Good and Bad Feng Shui House Facing and Sitting Directions
Recently, a friend introduced you to Feng Shui, and you want to try it. You decide to start by making a bagua or energy map of your home. Your friend comes over with a Lo-Pan or Feng Shui compass and starts taking measurements. Sometime later, you end up with a plan, some numbers, and directions. There are a couple of Feng Shui tips to consider when maximizing your home’s good energy flow: the facing guidance and the sitting directions. What are these, and what do they mean?
Before discussing facing and sitting directions, it is essential to know about a few Feng Shui principles first. Feng Shui follows the principle of yin and yang. They are represented by a circle comprised of a white and a black half. Each side has a small ring with the opposite color inside of it.
The yin and yang symbolize two opposite yet interdependent forces of nature. The yin is the feminine, nurturing, soft, and dark, while the yang is the masculine, forceful, firm, and bright. If either is out of balance, it is not a good thing. Another principle Feng Shui follows is the five elements.
Each element has its characteristics, colors, positives, and negatives. The elements must be balanced, as they are indistinguishable from Qi or energies. The elements are wood, fire, earth, and water.
Importance of House Feng Shui Facing & Sitting Directions
The facing direction is somewhat self-explanatory. It means the direction the front of your home faces. It is not to be confused with the direction your front door faces. When using your compass, you must take several measurements and get the median number. It is considered to meet the yang (or most masculine) energy.
The east is represented by spring and the element of wood (growing things). If your facing direction is east, welcome it by painting your front door green. The East also signifies new beginnings and abundance. Not bad! The south is represented by summer and the element of fire.
#3. Feng Shui House Facing and Sitting Directions: South
If your facing direction is south, embrace it, but use some caution. Paint your front door red, but consider a water feature to balance out the forceful passion that is fire. The White House in the United States is a south-facing building. It has red flowers and a huge fountain out front. Does that surprise you?
If your facing direction is west, it is best not to fight this element but embrace it. Paint the front door in white, gray, or metallic colors. The West also signifies productivity, creativity, and good times. Finally, the north is represented by winter.
Paint your door dark blue or black and consider it a water feature. North also signifies wealth and career, so don’t neglect your north-facing home!
#5. Sitting Direction in Feng Shui
The sitting direction is not as easy to guess. It means the direction the back of your home faces. It is the opposite of the facing direction and is considered to face the yin (or most feminine) energy. Most of the time, it is meeting your backyard or fence.
While some Feng Shui practitioners do not concern themselves with the sitting direction of a house in detail (it depends upon which school of thought they follow), nearly all study the house’s sitting energy; in other words, what is just outside the back of the house? A green or rock garden is good. Privacy from neighbors in the form of a row of trees is a good thing but beware of very tall earthen or metal-based walls, as they are considered oppressive.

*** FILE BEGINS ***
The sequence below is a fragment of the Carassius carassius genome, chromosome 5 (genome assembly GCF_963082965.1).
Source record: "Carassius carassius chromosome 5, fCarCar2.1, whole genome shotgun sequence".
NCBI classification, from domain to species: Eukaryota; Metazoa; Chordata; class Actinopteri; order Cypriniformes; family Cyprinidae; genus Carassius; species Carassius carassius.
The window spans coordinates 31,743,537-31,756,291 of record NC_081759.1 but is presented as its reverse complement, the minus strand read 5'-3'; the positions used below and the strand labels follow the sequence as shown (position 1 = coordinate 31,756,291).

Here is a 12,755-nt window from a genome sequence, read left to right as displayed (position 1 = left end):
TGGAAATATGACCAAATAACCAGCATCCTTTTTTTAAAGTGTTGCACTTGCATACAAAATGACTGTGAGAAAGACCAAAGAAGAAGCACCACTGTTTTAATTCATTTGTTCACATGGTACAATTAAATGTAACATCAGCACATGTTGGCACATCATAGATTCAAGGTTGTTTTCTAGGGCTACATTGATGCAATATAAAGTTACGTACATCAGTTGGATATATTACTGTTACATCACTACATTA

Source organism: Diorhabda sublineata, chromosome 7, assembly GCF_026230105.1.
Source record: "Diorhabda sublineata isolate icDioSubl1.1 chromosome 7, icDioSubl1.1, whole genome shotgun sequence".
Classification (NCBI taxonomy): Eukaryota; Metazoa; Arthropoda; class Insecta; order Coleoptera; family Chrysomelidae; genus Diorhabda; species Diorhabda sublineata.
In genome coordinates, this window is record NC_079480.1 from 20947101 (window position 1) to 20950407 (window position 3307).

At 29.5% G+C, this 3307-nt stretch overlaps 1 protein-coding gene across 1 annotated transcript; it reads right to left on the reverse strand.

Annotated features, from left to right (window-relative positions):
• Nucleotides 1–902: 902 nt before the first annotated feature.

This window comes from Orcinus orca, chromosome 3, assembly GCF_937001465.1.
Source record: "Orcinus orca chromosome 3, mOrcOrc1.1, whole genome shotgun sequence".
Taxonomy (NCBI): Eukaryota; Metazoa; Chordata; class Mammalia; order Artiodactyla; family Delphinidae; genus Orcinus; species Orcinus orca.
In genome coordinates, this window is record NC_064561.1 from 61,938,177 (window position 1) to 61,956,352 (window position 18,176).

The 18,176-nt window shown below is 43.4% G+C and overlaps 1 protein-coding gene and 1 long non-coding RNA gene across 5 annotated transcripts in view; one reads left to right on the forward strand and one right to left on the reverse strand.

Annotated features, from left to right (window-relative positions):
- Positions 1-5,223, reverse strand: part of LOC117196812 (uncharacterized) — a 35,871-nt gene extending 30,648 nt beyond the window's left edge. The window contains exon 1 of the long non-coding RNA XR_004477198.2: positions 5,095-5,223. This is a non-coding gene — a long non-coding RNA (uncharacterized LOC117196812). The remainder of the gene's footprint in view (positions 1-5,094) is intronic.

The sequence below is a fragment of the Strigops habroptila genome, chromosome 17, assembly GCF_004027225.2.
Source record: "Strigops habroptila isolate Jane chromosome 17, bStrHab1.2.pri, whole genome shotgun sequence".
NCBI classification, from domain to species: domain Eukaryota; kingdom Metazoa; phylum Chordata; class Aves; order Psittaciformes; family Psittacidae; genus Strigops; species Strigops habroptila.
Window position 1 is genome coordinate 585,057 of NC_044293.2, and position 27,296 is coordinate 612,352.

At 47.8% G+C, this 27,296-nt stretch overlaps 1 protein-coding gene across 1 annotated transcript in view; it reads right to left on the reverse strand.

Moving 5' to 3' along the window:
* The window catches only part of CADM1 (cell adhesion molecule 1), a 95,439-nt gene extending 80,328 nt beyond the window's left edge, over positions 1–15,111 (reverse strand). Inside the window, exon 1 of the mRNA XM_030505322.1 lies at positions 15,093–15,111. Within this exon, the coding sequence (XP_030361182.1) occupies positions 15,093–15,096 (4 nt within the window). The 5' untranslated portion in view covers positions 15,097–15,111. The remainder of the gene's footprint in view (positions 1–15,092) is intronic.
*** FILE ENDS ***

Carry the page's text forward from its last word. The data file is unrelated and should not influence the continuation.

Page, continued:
Another aspect of “sitting direction” is how you sit in and around a building. This will affect you, too. Where you sit in your home or office will affect the flow of Qi around you and therefore affect how you feel, whether you realize it.
At home, there are some general rules to follow, no matter what room you are in. For example, sitting with your back to windows or doors makes you miss out on activity and may leave you feeling vulnerable while sitting with your back against the wall, so your face most of the room is ideal.
#6. Psychological factor
This also works on a psychological level. You will better know what is happening around you and feel more included. Walls also offer protection. Sitting in a corner will provide an even greater sense of safety, but doing so at all times may make you a bit antisocial.
Since where people sit affects them in subtle but natural ways, the way you set up the furniture in your rooms is essential. You want yourself and others to feel comfortable and secure at all times. The room where this is most obvious is the living room.
The seating may be across a wall, or perhaps the sofa may be along one wall, while other chairs are across from it in corners. It is very similar; only the main piece of furniture to manipulate is the bed. Make sure it does not face the door and is as far from it as possible.
This is because you want the bedroom to be quiet and not overly active. The bed should be either against a wall or in a corner. These concepts also work in an office setting, whether it is a home office or an office away from home.
Try to have your desk turned so it faces the room. If you work in a cubicle, you may have only so many options, but you can control your desktop. Clear off the clutter. Your desk should not have things that block your view of the room (again because there needs to be a free energy flow). Oval meeting tables are better than squares or rectangles with sharp corners. They still allow for a place of power but are less aggressive.
Positioning is everything when it comes to facing and sitting house directions, whether inside or outside. Knowledge is your best friend, so do your research, but beware of what you read on the Internet. You will likely find conflicting information because some sites follow classical Feng Shui while others follow the Western tradition, but few places will state which version they refer to.